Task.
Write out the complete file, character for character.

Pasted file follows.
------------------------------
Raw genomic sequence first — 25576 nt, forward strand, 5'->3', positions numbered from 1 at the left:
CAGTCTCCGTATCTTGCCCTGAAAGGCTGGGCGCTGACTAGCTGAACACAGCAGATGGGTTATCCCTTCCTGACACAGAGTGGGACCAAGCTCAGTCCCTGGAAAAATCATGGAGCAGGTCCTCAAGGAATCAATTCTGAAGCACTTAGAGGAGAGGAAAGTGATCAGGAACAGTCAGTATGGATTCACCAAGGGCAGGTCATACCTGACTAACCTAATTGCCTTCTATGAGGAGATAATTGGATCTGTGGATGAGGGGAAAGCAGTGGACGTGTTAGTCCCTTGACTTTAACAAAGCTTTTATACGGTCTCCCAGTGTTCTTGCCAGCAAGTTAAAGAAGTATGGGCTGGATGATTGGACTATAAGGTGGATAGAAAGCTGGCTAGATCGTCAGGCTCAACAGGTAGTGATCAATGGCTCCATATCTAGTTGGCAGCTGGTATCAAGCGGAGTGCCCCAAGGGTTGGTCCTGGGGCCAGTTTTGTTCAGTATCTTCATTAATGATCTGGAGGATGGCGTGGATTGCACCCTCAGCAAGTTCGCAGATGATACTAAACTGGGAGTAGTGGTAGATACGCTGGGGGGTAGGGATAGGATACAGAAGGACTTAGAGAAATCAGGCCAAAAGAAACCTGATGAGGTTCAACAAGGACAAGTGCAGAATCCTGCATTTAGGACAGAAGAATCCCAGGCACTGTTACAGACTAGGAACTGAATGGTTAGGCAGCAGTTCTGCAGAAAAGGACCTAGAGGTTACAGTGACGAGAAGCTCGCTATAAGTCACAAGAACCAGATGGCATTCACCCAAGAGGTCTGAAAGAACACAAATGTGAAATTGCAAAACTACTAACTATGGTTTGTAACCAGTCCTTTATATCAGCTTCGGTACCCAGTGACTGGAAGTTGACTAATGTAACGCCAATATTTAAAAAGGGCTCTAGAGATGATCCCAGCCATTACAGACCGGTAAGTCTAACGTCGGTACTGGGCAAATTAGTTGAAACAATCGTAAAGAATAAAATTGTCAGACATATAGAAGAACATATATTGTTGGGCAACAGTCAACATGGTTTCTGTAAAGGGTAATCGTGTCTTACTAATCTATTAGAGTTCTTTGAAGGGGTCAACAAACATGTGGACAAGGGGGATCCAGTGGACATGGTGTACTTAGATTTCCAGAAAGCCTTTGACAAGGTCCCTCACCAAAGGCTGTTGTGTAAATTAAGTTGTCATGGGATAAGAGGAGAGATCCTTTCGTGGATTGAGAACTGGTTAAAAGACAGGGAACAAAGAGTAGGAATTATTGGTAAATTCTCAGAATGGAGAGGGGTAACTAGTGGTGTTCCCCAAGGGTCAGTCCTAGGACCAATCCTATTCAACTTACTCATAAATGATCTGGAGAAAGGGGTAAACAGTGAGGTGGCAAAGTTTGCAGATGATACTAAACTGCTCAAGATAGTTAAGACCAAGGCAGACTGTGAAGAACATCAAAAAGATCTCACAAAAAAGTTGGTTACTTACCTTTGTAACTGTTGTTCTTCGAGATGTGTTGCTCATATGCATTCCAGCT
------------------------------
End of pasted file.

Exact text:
Raw genomic sequence first — 25576 nt, forward strand, 5'->3', positions numbered from 1 at the left:
CAGTCTCCGTATCTTGCCCTGAAAGGCTGGGCGCTGACTAGCTGAACACAGCAGATGGGTTATCCCTTCCTGACACAGAGTGGGACCAAGCTCAGTCCCTGGAAAAATCATGGAGCAGGTCCTCAAGGAATCAATTCTGAAGCACTTAGAGGAGAGGAAAGTGATCAGGAACAGTCAGTATGGATTCACCAAGGGCAGGTCATACCTGACTAACCTAATTGCCTTCTATGAGGAGATAATTGGATCTGTGGATGAGGGGAAAGCAGTGGACGTGTTAGTCCCTTGACTTTAACAAAGCTTTTATACGGTCTCCCAGTGTTCTTGCCAGCAAGTTAAAGAAGTATGGGCTGGATGATTGGACTATAAGGTGGATAGAAAGCTGGCTAGATCGTCAGGCTCAACAGGTAGTGATCAATGGCTCCATATCTAGTTGGCAGCTGGTATCAAGCGGAGTGCCCCAAGGGTTGGTCCTGGGGCCAGTTTTGTTCAGTATCTTCATTAATGATCTGGAGGATGGCGTGGATTGCACCCTCAGCAAGTTCGCAGATGATACTAAACTGGGAGTAGTGGTAGATACGCTGGGGGGTAGGGATAGGATACAGAAGGACTTAGAGAAATCAGGCCAAAAGAAACCTGATGAGGTTCAACAAGGACAAGTGCAGAATCCTGCATTTAGGACAGAAGAATCCCAGGCACTGTTACAGACTAGGAACTGAATGGTTAGGCAGCAGTTCTGCAGAAAAGGACCTAGAGGTTACAGTGACGAGAAGCTCGCTATAAGTCACAAGAACCAGATGGCATTCACCCAAGAGGTCTGAAAGAACACAAATGTGAAATTGCAAAACTACTAACTATGGTTTGTAACCAGTCCTTTATATCAGCTTCGGTACCCAGTGACTGGAAGTTGACTAATGTAACGCCAATATTTAAAAAGGGCTCTAGAGATGATCCCAGCCATTACAGACCGGTAAGTCTAACGTCGGTACTGGGCAAATTAGTTGAAACAATCGTAAAGAATAAAATTGTCAGACATATAGAAGAACATATATTGTTGGGCAACAGTCAACATGGTTTCTGTAAAGGGTAATCGTGTCTTACTAATCTATTAGAGTTCTTTGAAGGGGTCAACAAACATGTGGACAAGGGGGATCCAGTGGACATGGTGTACTTAGATTTCCAGAAAGCCTTTGACAAGGTCCCTCACCAAAGGCTGTTGTGTAAATTAAGTTGTCATGGGATAAGAGGAGAGATCCTTTCGTGGATTGAGAACTGGTTAAAAGACAGGGAACAAAGAGTAGGAATTATTGGTAAATTCTCAGAATGGAGAGGGGTAACTAGTGGTGTTCCCCAAGGGTCAGTCCTAGGACCAATCCTATTCAACTTACTCATAAATGATCTGGAGAAAGGGGTAAACAGTGAGGTGGCAAAGTTTGCAGATGATACTAAACTGCTCAAGATAGTTAAGACCAAGGCAGACTGTGAAGAACATCAAAAAGATCTCACAAAAAAGTTGGTTACTTACCTTTGTAACTGTTGTTCTTCGAGATGTGTTGCTCATATGCATTCCAGCT